If you ask 10 Americans when taxes are due, all of them are going to say April. Some may even be able to tell you that National Tax Day falls on April 15. Of course, in the accounting world, we know this date all too well. However, we also know that April 15 is far from the be-all, end-all deadline when it comes to tax season. There are dozens of deadlines on the tax calendar, and one of the most important is the date that Form 1120s is due. This year, that deadline falls on March 16, 2020. 

What are 1120s?

In the simplest terms, Form 1120 is for corporations what Form 1040 is for individuals: the single most important tax document they file. The 1120 is, in the words of the IRS, for domestic corporations to “report their income gains, losses, deductions, [and] credits” and “figure their income tax liability.” This form can also be filed for any business, for example an LLC, that wishes to be taxed as a corporation. Form 1120-S is the equivalent document for s corporations, businesses that pass income directly to shareholders to avoid double taxation. 

In the past, corporations of different sizes were taxed at varying rates. That is no longer the case after the passage of the Tax Cuts and Jobs Act of 2017. Today, the corporate tax rate is capped at 21 percent, and businesses of all sizes are taxed at the rate.

When are 1120s due?

According to The Balance, “Form 1120s must be filed by the 15th day of the third month after the end of your corporation’s tax year.” While that may sound abstract, what it means in effect is that businesses whose tax year ends on December 31, normally would have to file by March 15. Since March 15 falls on a Sunday this year, the deadline has been extended to March 16, 2020. Both standard corporations and s corps can use Form 7004 to request a six-month deadline extension, elongating the deadline to October 15. 

How to prepare for filling day

A corporation needs all of the same information as an individual when it comes time to file a return. The tax preparer should have all income data, deductible expenses, donations to charity, and other relevant financial information ready at hand when they sit down to prepare the return. While corporate taxes are not different in kind from individual filings, they are often different in scale and complexity. Corporations, almost as a matter of course, will be dealing with more sources of income, more expenses, more everything than a single filer. As such, diligent preparation is essential in order to ensure a successful and hassle-free tax season.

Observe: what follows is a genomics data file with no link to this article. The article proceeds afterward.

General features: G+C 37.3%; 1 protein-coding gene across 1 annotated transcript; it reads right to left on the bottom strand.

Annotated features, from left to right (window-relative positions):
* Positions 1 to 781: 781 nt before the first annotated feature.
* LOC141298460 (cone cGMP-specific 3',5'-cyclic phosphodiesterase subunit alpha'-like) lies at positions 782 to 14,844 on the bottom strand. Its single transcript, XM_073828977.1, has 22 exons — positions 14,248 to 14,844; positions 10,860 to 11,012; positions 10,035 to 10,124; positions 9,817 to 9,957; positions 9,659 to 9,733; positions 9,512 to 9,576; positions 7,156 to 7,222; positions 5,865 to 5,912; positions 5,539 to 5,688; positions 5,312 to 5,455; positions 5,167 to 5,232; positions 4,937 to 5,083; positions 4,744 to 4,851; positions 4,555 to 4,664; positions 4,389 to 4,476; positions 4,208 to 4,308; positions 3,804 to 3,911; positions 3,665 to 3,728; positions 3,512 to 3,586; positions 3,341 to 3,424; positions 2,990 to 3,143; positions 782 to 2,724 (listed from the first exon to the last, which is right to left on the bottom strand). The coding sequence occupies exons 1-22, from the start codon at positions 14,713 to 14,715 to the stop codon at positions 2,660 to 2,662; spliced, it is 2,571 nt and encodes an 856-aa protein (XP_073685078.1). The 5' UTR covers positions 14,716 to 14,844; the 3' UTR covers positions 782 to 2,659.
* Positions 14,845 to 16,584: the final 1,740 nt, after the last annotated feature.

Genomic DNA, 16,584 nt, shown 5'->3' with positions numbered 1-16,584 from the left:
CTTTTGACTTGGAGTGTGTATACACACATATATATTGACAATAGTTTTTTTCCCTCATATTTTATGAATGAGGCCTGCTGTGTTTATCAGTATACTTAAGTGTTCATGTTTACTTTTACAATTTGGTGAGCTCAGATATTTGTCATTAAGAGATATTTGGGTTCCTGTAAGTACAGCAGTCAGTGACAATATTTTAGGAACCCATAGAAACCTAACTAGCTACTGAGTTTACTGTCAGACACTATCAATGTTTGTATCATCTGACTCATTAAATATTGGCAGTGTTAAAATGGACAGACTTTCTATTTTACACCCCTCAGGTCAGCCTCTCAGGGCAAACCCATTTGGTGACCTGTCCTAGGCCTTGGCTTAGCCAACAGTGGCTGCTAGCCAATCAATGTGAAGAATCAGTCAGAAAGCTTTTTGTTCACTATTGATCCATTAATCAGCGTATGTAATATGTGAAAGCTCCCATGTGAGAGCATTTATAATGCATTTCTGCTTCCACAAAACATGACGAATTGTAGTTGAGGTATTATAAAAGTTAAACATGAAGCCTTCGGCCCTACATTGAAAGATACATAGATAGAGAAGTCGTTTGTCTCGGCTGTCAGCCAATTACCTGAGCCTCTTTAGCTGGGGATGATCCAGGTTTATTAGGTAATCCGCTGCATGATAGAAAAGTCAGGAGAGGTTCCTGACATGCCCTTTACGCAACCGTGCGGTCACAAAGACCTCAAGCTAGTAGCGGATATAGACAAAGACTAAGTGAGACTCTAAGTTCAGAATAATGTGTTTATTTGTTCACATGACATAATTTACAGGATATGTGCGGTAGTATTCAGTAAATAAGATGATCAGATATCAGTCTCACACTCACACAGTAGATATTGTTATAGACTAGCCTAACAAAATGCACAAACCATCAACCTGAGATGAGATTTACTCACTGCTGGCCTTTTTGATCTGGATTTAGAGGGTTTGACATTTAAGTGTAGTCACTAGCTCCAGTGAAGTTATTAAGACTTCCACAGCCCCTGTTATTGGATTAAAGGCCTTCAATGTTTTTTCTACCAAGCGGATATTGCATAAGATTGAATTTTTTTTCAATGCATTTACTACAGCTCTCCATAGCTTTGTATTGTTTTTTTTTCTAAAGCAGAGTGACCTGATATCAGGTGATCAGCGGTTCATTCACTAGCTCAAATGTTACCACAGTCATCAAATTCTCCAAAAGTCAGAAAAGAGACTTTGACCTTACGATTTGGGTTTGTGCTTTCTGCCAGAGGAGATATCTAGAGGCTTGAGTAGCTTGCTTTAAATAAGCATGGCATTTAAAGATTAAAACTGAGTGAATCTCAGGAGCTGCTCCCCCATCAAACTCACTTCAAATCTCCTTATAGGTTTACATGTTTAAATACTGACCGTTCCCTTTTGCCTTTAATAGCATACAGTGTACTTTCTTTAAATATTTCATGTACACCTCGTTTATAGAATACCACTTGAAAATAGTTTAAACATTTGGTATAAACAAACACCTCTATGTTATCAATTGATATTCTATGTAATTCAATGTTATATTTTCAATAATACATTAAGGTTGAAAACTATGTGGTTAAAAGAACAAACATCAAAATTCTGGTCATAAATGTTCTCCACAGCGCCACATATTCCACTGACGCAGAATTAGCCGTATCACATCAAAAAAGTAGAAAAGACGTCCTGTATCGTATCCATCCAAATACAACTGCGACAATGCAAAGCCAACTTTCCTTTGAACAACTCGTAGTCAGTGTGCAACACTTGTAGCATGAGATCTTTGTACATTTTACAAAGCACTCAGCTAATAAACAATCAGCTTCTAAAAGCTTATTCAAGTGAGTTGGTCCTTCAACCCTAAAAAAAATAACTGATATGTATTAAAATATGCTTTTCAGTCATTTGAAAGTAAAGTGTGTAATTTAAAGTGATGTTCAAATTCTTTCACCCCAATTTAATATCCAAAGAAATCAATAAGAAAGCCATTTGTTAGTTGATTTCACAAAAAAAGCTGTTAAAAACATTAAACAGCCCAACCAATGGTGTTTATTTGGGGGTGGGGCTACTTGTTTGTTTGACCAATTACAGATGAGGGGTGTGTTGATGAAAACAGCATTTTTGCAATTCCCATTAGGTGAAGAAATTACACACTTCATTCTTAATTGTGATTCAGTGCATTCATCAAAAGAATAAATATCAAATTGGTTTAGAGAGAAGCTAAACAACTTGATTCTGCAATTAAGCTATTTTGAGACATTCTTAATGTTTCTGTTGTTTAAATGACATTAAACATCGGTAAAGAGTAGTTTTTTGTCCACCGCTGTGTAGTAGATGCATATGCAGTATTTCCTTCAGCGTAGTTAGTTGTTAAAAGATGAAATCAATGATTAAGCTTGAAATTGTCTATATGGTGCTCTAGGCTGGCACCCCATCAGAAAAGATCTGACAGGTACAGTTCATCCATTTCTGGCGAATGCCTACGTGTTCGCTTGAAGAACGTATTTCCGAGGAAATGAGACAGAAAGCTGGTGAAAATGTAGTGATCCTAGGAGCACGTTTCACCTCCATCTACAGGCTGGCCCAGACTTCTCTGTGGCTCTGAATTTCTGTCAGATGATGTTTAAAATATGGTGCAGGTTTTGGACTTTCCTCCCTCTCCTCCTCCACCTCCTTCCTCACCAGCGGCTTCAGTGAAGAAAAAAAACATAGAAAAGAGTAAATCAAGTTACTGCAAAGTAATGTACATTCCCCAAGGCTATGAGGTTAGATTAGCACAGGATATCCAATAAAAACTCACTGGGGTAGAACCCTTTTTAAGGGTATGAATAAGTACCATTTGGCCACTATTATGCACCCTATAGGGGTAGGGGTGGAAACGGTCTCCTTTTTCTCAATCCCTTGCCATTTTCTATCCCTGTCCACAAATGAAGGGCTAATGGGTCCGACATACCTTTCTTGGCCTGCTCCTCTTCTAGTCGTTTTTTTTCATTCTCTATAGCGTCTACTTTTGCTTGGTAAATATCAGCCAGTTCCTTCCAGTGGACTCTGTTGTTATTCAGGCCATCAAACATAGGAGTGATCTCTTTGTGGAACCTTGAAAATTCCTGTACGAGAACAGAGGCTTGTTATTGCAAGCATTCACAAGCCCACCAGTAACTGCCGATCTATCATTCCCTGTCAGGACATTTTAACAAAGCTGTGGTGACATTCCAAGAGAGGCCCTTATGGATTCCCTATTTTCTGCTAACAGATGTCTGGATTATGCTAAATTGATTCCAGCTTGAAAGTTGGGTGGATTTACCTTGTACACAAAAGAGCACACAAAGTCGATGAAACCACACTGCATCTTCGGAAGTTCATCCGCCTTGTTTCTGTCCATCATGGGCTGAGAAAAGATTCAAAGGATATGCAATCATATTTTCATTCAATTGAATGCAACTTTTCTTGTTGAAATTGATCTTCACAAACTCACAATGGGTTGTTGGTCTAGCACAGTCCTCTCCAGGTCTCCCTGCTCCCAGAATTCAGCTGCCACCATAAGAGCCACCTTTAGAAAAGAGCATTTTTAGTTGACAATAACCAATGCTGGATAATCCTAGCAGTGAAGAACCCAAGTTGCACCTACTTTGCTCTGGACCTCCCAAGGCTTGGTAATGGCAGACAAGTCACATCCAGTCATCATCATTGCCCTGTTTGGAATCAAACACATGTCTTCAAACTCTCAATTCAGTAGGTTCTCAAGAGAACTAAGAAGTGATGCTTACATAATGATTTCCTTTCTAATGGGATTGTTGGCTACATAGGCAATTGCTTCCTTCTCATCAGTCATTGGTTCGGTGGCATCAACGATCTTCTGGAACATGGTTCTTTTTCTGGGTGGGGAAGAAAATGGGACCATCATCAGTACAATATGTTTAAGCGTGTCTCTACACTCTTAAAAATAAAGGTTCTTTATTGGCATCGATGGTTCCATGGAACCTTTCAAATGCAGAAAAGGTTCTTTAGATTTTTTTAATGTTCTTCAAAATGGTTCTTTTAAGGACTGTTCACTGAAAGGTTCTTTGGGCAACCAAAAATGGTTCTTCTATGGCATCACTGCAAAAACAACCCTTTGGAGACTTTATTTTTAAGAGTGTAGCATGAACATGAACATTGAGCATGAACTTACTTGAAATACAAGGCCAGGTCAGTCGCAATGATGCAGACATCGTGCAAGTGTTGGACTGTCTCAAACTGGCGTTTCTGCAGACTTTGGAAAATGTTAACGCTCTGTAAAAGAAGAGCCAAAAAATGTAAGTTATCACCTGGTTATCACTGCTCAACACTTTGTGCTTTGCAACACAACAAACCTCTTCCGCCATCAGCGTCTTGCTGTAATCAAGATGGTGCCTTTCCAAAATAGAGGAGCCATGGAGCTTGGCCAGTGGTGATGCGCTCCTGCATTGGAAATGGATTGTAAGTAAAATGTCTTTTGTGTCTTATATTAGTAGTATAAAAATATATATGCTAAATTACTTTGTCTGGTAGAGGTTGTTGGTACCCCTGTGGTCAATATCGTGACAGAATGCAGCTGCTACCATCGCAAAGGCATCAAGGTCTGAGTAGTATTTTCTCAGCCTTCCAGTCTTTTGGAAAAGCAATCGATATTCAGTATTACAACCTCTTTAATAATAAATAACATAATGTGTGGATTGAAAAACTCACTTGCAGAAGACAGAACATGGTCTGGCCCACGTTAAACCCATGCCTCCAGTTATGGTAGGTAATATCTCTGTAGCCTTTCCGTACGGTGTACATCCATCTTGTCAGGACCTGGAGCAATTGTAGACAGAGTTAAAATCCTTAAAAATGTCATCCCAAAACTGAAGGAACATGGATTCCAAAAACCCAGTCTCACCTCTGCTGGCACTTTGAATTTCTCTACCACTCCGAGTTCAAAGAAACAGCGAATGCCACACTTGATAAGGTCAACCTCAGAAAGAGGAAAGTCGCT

How AccountingSuite can help
Centralized, feature-rich accounting software is essential for a streamlined tax process. No business owner wants to have to wrangle an endless paper trail in order to untangle their finances, and no tax preparer wants to begin their tax with a disorganized shoebox of receipts. With AccountingSuite, not only does all of a business’s data live in one place, but you can also generate reports to give you valuable snapshots of relevant information. And because AccountingSuite is cloud-based, you can share information easily no matter where you are or what device you are using. The pace of modern business doesn’t have time for antiquated tax accounting methods. No matter the deadlines, AccountingSuite can help keep businesses on track for a smooth tax season. Click here for your free trial.

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